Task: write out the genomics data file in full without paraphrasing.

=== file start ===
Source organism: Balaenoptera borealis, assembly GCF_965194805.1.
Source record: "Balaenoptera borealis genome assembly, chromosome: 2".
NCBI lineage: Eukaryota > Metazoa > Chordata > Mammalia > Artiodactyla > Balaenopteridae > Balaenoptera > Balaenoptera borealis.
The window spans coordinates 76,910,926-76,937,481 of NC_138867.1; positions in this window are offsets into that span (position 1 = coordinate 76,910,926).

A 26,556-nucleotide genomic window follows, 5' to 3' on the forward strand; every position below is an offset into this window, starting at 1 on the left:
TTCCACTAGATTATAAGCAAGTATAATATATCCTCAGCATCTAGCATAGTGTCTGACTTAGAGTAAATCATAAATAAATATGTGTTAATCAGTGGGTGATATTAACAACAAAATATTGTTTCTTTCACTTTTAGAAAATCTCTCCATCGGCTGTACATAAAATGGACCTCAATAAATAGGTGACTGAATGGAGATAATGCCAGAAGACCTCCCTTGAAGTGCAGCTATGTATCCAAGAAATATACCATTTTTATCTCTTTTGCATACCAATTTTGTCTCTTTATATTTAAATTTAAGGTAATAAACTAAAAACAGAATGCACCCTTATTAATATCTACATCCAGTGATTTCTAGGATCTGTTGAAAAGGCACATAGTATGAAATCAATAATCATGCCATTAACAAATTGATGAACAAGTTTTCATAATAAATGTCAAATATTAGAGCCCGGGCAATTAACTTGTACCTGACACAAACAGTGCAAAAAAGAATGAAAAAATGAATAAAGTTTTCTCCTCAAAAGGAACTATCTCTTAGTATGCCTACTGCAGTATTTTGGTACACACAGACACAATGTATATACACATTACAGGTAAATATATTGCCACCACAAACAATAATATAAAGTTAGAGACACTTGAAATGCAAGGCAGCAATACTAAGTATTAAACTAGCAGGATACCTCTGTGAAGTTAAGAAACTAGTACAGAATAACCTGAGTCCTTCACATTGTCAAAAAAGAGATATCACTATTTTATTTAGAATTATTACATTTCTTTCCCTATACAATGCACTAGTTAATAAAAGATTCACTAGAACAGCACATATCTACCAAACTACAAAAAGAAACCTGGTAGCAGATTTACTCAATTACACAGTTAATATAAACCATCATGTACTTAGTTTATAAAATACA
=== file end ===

Source organism: Balaenoptera borealis, assembly GCF_965194805.1.
Source record: "Balaenoptera borealis genome assembly, chromosome: 2".
NCBI lineage: Eukaryota > Metazoa > Chordata > Mammalia > Artiodactyla > Balaenopteridae > Balaenoptera > Balaenoptera borealis.
The window spans coordinates 76,910,926-76,937,481 of NC_138867.1; positions in this window are offsets into that span (position 1 = coordinate 76,910,926).

A 26,556-nucleotide genomic window follows, 5' to 3' on the forward strand; every position below is an offset into this window, starting at 1 on the left:
TTCCACTAGATTATAAGCAAGTATAATATATCCTCAGCATCTAGCATAGTGTCTGACTTAGAGTAAATCATAAATAAATATGTGTTAATCAGTGGGTGATATTAACAACAAAATATTGTTTCTTTCACTTTTAGAAAATCTCTCCATCGGCTGTACATAAAATGGACCTCAATAAATAGGTGACTGAATGGAGATAATGCCAGAAGACCTCCCTTGAAGTGCAGCTATGTATCCAAGAAATATACCATTTTTATCTCTTTTGCATACCAATTTTGTCTCTTTATATTTAAATTTAAGGTAATAAACTAAAAACAGAATGCACCCTTATTAATATCTACATCCAGTGATTTCTAGGATCTGTTGAAAAGGCACATAGTATGAAATCAATAATCATGCCATTAACAAATTGATGAACAAGTTTTCATAATAAATGTCAAATATTAGAGCCCGGGCAATTAACTTGTACCTGACACAAACAGTGCAAAAAAGAATGAAAAAATGAATAAAGTTTTCTCCTCAAAAGGAACTATCTCTTAGTATGCCTACTGCAGTATTTTGGTACACACAGACACAATGTATATACACATTACAGGTAAATATATTGCCACCACAAACAATAATATAAAGTTAGAGACACTTGAAATGCAAGGCAGCAATACTAAGTATTAAACTAGCAGGATACCTCTGTGAAGTTAAGAAACTAGTACAGAATAACCTGAGTCCTTCACATTGTCAAAAAAGAGATATCACTATTTTATTTAGAATTATTACATTTCTTTCCCTATACAATGCACTAGTTAATAAAAGATTCACTAGAACAGCACATATCTACCAAACTACAAAAAGAAACCTGGTAGCAGATTTACTCAATTACACAGTTAATATAAACCATCATGTACTTAGTTTATAAAATACA